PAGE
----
Slovenia recorded relatively strong economic growth in 2014, at 2.6%; the labour market situation also improved. With the improvement in the international environment, stabilisation of financial markets in the euro area and following economic policy measures adopted in the last few years, economic growth in 2014 was the strongest since the beginning of the economic crisis. Exports increased significantly due to higher competitiveness, coupled with stronger foreign demand. Investment also rose markedly; public investment in infrastructure was up due to the accelerated absorption of EU funds, while amid higher activity and more stable lending conditions, positive trends were also observed in private investment. Last year, employment rose for the first time since the beginning of the crisis, being up in most private-sector activities. During the year, the number of unemployed steadily decreased as more people found work and fewer became unemployed. The improvement in labour market conditions and a concurrent increase in earnings and other household receipts led to modest growth in private consumption.
The Spring Forecast is based on favourable developments in 2014 and assumes improvement in the international environment and a further implementation of economic policy measures for stabilising the situation in Slovenia. International institutions project higher economic growth in the euro area for this year and stable conditions on financial markets; the forecast also takes into account a continuation of favourable terms of trade. Furthermore, we have also assumed a continuation of fiscal consolidation measures and banking system restructuring, along with the structural adjustments announced in the development planning documents.
GDP will expand by 2.4% in 2015, again mainly owing to strong growth in exports and investment activity. Export growth will remain robust (at 5.6%), due to the faster recovery in most of Slovenia’s main trading partners, as well as to further gains in competitiveness. The increase in investment (by 4.8%) in 2015 will be similar to last year. Public investment will again rise in 2015 owing to the absorption of EU funds, albeit slightly less than last year; private investment in machinery and equipment will also expand. Amid higher capacity utilisation, private investment funding will be possible due to better business results, especially in the export-oriented part of the economy, while further deleveraging will open up possibilities for borrowing from the highly liquid banking sector. A further increase in employment, a decline in unemployment, and higher disposable income will boost consumer confidence. Private consumption is therefore projected to rise by 1.1%. Amid increased investment funded from public sources, expenditure on government consumption will decline this year, as fiscal consolidation will continue with similar measures as in 2014. Government consumption will thus fall (-0.4%) for the fifth consecutive year.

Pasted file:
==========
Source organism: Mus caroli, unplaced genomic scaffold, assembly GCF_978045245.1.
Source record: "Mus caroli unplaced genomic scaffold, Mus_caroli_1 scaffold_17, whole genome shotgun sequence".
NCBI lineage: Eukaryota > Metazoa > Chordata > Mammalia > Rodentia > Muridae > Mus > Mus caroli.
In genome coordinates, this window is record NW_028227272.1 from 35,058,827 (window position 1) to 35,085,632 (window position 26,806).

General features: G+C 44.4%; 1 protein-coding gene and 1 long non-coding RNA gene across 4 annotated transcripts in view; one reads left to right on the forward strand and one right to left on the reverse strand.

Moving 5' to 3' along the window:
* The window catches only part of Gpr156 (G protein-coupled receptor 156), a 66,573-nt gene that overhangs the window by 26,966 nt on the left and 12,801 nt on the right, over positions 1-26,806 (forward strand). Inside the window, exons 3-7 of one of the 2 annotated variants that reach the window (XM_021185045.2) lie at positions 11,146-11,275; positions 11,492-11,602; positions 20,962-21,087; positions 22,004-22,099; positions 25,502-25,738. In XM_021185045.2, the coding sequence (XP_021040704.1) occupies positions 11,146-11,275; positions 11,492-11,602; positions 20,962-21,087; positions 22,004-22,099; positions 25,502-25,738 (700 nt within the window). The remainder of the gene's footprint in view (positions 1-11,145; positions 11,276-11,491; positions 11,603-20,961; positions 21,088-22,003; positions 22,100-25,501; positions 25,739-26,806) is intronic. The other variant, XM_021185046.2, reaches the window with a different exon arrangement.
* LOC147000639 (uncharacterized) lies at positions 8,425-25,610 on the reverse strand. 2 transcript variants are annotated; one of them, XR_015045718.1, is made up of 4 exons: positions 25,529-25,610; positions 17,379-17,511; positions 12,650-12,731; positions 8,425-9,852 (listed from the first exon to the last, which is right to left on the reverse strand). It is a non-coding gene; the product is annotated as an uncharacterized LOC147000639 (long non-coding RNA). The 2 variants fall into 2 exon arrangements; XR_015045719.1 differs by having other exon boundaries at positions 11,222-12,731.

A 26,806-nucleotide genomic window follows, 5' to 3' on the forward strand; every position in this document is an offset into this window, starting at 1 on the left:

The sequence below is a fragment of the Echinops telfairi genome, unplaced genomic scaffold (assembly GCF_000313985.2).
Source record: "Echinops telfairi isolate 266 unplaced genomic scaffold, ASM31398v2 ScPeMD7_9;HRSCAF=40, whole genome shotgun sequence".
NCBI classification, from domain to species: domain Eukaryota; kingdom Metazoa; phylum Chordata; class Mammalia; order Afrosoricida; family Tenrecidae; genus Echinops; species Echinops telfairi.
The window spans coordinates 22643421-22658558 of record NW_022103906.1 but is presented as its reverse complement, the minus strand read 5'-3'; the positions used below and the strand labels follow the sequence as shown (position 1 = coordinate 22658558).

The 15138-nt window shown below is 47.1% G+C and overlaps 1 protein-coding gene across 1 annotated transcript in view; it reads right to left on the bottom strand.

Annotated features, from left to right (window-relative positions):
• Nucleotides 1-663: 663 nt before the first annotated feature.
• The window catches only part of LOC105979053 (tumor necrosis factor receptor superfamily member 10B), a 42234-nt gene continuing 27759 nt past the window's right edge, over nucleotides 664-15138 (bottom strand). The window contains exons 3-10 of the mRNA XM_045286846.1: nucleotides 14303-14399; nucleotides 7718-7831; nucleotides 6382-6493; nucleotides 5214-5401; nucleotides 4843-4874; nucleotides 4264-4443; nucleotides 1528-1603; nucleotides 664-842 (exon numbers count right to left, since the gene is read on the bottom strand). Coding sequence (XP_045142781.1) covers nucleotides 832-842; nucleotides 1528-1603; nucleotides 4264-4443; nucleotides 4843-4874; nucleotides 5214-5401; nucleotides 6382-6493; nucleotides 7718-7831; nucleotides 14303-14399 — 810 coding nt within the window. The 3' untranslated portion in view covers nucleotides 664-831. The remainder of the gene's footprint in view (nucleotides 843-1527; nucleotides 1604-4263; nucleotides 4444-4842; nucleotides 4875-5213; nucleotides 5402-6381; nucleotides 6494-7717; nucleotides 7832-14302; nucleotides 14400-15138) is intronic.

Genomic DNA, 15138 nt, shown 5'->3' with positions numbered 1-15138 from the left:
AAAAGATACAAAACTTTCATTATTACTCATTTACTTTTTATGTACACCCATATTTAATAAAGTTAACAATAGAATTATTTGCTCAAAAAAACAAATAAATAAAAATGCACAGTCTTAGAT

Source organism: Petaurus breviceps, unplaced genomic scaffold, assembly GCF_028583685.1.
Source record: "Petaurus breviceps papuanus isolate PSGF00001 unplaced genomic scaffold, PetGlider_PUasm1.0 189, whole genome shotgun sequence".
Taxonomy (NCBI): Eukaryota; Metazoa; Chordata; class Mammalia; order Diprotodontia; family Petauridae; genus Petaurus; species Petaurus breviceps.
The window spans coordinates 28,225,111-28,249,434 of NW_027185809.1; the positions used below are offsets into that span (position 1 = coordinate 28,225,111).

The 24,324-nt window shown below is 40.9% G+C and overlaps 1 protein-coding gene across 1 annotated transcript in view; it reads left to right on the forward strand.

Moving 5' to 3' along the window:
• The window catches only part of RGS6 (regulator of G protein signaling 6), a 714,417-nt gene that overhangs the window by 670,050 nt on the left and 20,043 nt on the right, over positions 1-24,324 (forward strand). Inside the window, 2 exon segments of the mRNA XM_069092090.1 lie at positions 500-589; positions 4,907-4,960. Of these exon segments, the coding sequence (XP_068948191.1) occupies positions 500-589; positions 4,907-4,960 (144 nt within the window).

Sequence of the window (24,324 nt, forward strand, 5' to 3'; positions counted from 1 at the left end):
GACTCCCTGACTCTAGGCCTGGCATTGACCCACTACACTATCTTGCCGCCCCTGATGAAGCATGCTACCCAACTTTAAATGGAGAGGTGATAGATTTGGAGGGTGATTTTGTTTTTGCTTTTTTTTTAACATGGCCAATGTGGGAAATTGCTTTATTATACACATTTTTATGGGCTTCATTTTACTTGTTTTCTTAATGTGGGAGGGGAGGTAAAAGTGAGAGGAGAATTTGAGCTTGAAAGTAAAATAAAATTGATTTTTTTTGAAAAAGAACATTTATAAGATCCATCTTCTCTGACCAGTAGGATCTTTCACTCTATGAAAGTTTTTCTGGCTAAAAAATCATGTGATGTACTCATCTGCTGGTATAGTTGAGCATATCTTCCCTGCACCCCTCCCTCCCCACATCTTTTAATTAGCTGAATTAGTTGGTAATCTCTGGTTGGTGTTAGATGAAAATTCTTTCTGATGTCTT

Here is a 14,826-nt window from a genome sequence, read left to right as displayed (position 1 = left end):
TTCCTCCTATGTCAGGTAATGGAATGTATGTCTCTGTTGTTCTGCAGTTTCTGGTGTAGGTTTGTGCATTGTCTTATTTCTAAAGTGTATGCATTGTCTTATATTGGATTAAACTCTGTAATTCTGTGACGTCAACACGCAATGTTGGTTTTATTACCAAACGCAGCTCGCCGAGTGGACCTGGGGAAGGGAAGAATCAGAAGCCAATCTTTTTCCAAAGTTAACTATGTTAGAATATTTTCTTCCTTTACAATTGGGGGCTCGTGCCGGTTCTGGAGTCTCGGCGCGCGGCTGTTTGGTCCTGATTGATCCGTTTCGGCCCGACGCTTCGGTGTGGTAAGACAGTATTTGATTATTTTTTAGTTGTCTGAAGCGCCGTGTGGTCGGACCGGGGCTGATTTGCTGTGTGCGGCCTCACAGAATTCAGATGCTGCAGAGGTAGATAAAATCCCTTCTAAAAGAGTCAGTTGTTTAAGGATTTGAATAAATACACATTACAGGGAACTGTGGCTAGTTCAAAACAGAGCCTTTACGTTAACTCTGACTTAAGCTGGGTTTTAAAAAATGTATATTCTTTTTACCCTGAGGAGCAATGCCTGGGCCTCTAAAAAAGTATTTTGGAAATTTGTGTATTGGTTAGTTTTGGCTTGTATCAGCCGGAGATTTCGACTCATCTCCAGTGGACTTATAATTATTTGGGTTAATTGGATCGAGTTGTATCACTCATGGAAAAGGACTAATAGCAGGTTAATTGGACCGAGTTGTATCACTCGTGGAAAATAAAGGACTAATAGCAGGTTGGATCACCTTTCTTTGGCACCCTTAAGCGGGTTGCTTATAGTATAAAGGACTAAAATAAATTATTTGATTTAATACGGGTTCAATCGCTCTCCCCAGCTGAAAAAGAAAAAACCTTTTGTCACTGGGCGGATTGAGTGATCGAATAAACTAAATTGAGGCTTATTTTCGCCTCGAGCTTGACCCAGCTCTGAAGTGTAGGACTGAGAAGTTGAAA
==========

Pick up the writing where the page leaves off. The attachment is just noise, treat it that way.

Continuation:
In 2016 and 2017, economic growth will hover around 2%, as growth in investment financed by EU funds is expected to slow at the transition to the new financial perspective. Positive impulses from the international environment are expected to continue in the next two years. We also anticipate further progress in correcting macroeconomic imbalances in both the entire euro area and Slovenia, with the exception of the current account surplus, which will remain high particularly as a result of the ongoing deleveraging in the Slovenian corporate sector. This will continue to be a major factor inhibiting a faster recovery. Exports will remain the key driver of growth. Growth in private consumption will gradually pick up, reflecting higher wage bill growth amid the continued recovery on the labour market. Investment volume will drop in 2016, with public investment projected to fall considerably amid a further increase in private investment. Experience shows that after the expiry of access to EU funds under the previous perspective, it is not possible to reach the same absorption rate in the first years of the new financial perspective. Government consumption in the same period will continue to be marked by the ongoing fiscal consolidation.